5 May the God who gives endurance and encouragement give you the same attitude of mind toward each other that Christ Jesus had, 6 so that with one mind and one voice you may glorify the God and Father of our Lord Jesus Christ. 7 Accept one another, then, just as Christ accepted you, in order to bring praise to God.
The command here is to accept others the way Christ Jesus accepted us. He accepted people unconditionally and indiscriminately. It didn’t matter what their gender was, it didn’t matter their race, and it didn’t matter their political position. He was a magnet. Why was He a magnet? Why did everyone want to be around Jesus? Jesus didn’t judge them. He didn’t condemn them. He didn’t shun sinners. In fact, He warmly welcomed sinners, letting them know that they mattered and yet telling them in truth with love and grace, “Your sin is not acceptable” (see John 8:1-11 for a beautiful example of this).
The meaning of the word “to accept,” literally means “to receive and grant one access to one's heart. To take and receive into one’s home (oikos).” If we want to learn how to accept people, we need to study the life of Jesus and seek to accept people just as He did. Now, did He approve of all types of behavior? No. Did He agree with what people were saying and doing? No. But He was always accepting. He welcomed them, warmly, into relationship with Him and then He spoke the truth in love.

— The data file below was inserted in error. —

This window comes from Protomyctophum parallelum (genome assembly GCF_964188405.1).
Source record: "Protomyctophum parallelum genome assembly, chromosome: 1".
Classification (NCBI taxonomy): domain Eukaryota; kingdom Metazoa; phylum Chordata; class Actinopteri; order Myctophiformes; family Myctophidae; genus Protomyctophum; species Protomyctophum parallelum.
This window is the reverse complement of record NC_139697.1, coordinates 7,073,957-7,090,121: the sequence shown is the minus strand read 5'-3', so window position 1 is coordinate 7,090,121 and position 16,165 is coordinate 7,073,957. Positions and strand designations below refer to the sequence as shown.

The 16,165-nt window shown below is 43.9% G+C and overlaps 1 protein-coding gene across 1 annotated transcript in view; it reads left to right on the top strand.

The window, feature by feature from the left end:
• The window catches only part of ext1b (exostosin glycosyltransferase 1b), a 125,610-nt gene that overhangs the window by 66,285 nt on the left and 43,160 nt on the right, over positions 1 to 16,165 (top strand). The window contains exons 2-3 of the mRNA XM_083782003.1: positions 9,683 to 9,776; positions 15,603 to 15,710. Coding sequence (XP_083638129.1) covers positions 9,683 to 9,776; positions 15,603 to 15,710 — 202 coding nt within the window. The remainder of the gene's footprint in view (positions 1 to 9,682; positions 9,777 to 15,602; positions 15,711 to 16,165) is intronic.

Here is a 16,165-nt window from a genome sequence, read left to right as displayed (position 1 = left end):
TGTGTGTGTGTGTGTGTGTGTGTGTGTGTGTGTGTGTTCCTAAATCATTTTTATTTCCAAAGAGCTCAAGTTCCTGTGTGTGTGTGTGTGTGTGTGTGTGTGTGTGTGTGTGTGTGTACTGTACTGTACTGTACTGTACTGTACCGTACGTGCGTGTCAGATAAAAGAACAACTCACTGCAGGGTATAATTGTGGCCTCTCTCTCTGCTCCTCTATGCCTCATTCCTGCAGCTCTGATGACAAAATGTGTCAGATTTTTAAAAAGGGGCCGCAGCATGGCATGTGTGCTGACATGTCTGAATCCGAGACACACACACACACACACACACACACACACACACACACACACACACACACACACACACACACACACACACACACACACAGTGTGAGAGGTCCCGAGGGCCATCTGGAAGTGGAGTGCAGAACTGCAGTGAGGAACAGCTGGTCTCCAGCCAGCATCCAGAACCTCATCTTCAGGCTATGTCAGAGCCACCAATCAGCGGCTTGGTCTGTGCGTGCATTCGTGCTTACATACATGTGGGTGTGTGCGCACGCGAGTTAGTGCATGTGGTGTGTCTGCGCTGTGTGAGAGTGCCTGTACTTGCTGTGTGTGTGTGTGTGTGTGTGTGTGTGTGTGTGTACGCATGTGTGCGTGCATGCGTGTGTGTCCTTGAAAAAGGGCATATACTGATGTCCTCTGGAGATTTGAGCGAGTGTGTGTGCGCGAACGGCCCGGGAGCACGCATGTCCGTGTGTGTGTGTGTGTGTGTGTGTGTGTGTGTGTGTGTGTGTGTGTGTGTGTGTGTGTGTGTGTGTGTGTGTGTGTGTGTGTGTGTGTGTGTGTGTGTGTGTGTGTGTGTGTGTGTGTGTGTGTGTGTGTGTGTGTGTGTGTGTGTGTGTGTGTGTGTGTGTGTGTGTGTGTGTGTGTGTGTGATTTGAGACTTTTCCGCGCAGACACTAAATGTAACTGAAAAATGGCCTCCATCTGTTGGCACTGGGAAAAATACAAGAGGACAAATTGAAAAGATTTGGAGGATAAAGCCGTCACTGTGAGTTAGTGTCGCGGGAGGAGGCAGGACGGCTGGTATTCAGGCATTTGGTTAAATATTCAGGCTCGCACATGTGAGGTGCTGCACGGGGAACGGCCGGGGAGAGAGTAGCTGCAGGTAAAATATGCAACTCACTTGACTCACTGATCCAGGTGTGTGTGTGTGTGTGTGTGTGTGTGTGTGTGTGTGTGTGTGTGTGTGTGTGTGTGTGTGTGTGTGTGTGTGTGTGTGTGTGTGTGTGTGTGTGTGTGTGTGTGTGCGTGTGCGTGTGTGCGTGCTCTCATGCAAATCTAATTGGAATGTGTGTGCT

That’s what we are to do. Now, accepting a person does not mean we accept, tolerate or condone their sinful behavior. That is not what Christ did. He loved them and so must we. “Above all, love each other deeply, because love covers over a multitude of sins.” (1 Peter 4:8)
We can’t love, we can’t be connected, we can’t be a supernatural community, we can’t be a testimony of the reality of Christ, unless we accept one another—differences and all.
On a scale from one to ten (ten being the highest), how would you score yourself on the acceptance of others? If your score is fairly low, how can you improve on that?